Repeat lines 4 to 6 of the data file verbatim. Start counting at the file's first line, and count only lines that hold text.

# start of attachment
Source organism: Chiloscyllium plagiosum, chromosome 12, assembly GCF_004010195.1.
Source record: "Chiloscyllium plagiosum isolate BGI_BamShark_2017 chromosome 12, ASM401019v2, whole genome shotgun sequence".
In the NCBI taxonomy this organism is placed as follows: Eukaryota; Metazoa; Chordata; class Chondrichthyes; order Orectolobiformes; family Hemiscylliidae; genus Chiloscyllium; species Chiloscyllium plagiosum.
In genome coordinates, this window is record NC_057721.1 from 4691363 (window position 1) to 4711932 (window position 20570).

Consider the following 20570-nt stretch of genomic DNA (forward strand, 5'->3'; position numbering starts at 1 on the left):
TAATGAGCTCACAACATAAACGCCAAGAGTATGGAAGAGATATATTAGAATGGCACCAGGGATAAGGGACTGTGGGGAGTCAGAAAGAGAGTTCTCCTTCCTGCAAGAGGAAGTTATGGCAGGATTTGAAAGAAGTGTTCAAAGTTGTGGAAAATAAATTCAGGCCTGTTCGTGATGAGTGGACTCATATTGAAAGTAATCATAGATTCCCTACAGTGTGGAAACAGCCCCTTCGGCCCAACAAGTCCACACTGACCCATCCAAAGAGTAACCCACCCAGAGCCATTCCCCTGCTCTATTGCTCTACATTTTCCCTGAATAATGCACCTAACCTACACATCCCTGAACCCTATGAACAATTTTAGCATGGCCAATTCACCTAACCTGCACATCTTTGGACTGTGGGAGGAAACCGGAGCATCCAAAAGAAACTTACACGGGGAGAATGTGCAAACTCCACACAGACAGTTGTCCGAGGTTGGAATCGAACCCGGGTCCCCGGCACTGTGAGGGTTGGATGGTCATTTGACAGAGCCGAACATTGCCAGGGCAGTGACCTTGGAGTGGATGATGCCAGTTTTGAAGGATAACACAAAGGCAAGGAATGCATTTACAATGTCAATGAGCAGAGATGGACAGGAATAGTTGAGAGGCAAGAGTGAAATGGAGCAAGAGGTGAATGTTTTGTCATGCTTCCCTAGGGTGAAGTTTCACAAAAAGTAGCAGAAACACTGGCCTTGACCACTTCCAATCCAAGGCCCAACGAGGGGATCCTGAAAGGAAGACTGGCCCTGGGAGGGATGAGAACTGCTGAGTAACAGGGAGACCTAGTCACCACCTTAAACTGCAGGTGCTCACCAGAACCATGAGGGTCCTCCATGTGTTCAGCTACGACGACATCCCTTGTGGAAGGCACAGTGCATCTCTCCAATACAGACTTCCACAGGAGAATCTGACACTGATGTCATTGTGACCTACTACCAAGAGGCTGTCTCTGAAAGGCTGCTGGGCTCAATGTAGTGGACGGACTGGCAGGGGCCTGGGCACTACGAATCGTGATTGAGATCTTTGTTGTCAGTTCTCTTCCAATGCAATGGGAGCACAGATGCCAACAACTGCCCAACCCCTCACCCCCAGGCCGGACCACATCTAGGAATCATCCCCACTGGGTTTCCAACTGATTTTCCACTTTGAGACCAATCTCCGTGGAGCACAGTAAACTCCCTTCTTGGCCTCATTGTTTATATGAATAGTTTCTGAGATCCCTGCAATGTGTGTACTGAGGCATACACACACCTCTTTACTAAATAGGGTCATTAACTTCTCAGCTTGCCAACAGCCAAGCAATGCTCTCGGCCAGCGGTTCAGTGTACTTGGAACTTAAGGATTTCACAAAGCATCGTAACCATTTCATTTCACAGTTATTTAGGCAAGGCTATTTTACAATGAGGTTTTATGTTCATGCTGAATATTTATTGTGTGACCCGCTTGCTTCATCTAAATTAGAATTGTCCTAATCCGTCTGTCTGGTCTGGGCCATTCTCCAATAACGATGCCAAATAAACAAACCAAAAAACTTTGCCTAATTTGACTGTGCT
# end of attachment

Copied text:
In genome coordinates, this window is record NC_057721.1 from 4691363 (window position 1) to 4711932 (window position 20570).

Consider the following 20570-nt stretch of genomic DNA (forward strand, 5'->3'; position numbering starts at 1 on the left):
TAATGAGCTCACAACATAAACGCCAAGAGTATGGAAGAGATATATTAGAATGGCACCAGGGATAAGGGACTGTGGGGAGTCAGAAAGAGAGTTCTCCTTCCTGCAAGAGGAAGTTATGGCAGGATTTGAAAGAAGTGTTCAAAGTTGTGGAAAATAAATTCAGGCCTGTTCGTGATGAGTGGACTCATATTGAAAGTAATCATAGATTCCCTACAGTGTGGAAACAGCCCCTTCGGCCCAACAAGTCCACACTGACCCATCCAAAGAGTAACCCACCCAGAGCCATTCCCCTGCTCTATTGCTCTACATTTTCCCTGAATAATGCACCTAACCTACACATCCCTGAACCCTATGAACAATTTTAGCATGGCCAATTCACCTAACCTGCACATCTTTGGACTGTGGGAGGAAACCGGAGCATCCAAAAGAAACTTACACGGGGAGAATGTGCAAACTCCACACAGACAGTTGTCCGAGGTTGGAATCGAACCCGGGTCCCCGGCACTGTGAGGGTTGGATGGTCATTTGACAGAGCCGAACATTGCCAGGGCAGTGACCTTGGAGTGGATGATGCCAGTTTTGAAGGATAACACAAAGGCAAGGAATGCATTTACAATGTCAATGAGCAGAGATGGACAGGAATAGTTGAGAGGCAAGAGTGAAATGGAGCAAGAGGTGAATGTTTTGTCATGCTTCCCTAGGGTGAAGTTTCACAAAAAGTAGCAGAAACACTGGCCTTGACCACTTCCAATCCAAGGCCCAACGAGGGGATCCTGAAAGGAAGACTGGCCCTGGGAGGGATGAGAACTGCTGAGTAACAGGGAGACCTAGTCACCACCTTAAACTGCAGGTGCTCACCAGAACCATGAGGGTCCTCCATGTGTTCAGCTACGACGACATCCCTTGTGGAAGGCACAGTGCATCTCTCCAATACAGACTTCCACAGGAGAATCTGACACTGATGTCATTGTGACCTACTACCAAGAGGCTGTCTCTGAAAGGCTGCTGGGCTCAATGTAGTGGACGGACTGGCAGGGGCCTGGGCACTACGAATCGTGATTGAGATCTTTGTTGTCAGTTCTCTTCCAATGCAATGGGAGCACAGATGCCAACAACTGCCCAACCCCTCACCCCCAGGCCGGACCACATCTAGGAATCATCCCCACTGGGTTTCCAACTGATTTTCCACTTTGAGACCAATCTCCGTGGAGCACAGTAAACTCCCTTCTTGGCCTCATTGTTTATATGAATAGTTTCTGAGATCCCTGCAATGTGTGTACTGAGGCATACACACACCTCTTTACTAAATAGGGTCATTAACTTCTCAGCTTGCCAACAGCCAAGCAATGCTCTCGGCCAGCGGTTCAGTGTACTTGGAACTTAAGGATTTCACAAAGCATCGTAACCATTTCATTTCACAGTTATTTAGGCAAGGCTATTTTACAATGAGGTTTTATGTTCATGCTGAATATTTATTGTGTGACCCGCTTGCTTCATCTAAATTAGAATTGTCCTAATCCGTCTGTCTGGTCTGGGCCATTCTCCAATAACGATGCCAAATAAACAAACCAAAAAACTTTGCCTAATTTGACTGTGCT